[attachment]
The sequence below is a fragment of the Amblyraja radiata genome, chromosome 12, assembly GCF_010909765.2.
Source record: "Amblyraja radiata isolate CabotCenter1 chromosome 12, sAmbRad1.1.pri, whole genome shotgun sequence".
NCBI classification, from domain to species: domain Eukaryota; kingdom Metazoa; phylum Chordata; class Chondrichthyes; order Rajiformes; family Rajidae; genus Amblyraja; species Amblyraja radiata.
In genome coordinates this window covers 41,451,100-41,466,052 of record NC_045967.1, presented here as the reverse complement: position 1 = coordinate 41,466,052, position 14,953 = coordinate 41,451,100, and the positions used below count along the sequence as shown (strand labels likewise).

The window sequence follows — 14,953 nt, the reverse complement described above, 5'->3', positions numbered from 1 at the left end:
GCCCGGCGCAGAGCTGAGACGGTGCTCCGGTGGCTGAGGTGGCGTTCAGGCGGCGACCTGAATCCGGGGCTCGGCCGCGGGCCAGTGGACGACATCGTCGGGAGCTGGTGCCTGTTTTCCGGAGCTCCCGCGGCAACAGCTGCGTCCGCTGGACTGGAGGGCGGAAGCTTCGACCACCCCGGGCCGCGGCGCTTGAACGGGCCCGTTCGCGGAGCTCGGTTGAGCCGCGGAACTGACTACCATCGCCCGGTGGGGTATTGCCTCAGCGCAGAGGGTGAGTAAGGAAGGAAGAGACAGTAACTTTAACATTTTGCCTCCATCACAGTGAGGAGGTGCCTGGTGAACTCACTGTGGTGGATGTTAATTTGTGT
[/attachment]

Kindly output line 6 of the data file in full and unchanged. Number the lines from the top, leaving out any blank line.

GCCCGGCGCAGAGCTGAGACGGTGCTCCGGTGGCTGAGGTGGCGTTCAGGCGGCGACCTGAATCCGGGGCTCGGCCGCGGGCCAGTGGACGACATCGTCGGGAGCTGGTGCCTGTTTTCCGGAGCTCCCGCGGCAACAGCTGCGTCCGCTGGACTGGAGGGCGGAAGCTTCGACCACCCCGGGCCGCGGCGCTTGAACGGGCCCGTTCGCGGAGCTCGGTTGAGCCGCGGAACTGACTACCATCGCCCGGTGGGGTATTGCCTCAGCGCAGAGGGTGAGTAAGGAAGGAAGAGACAGTAACTTTAACATTTTGCCTCCATCACAGTGAGGAGGTGCCTGGTGAACTCACTGTGGTGGATGTTAATTTGTGT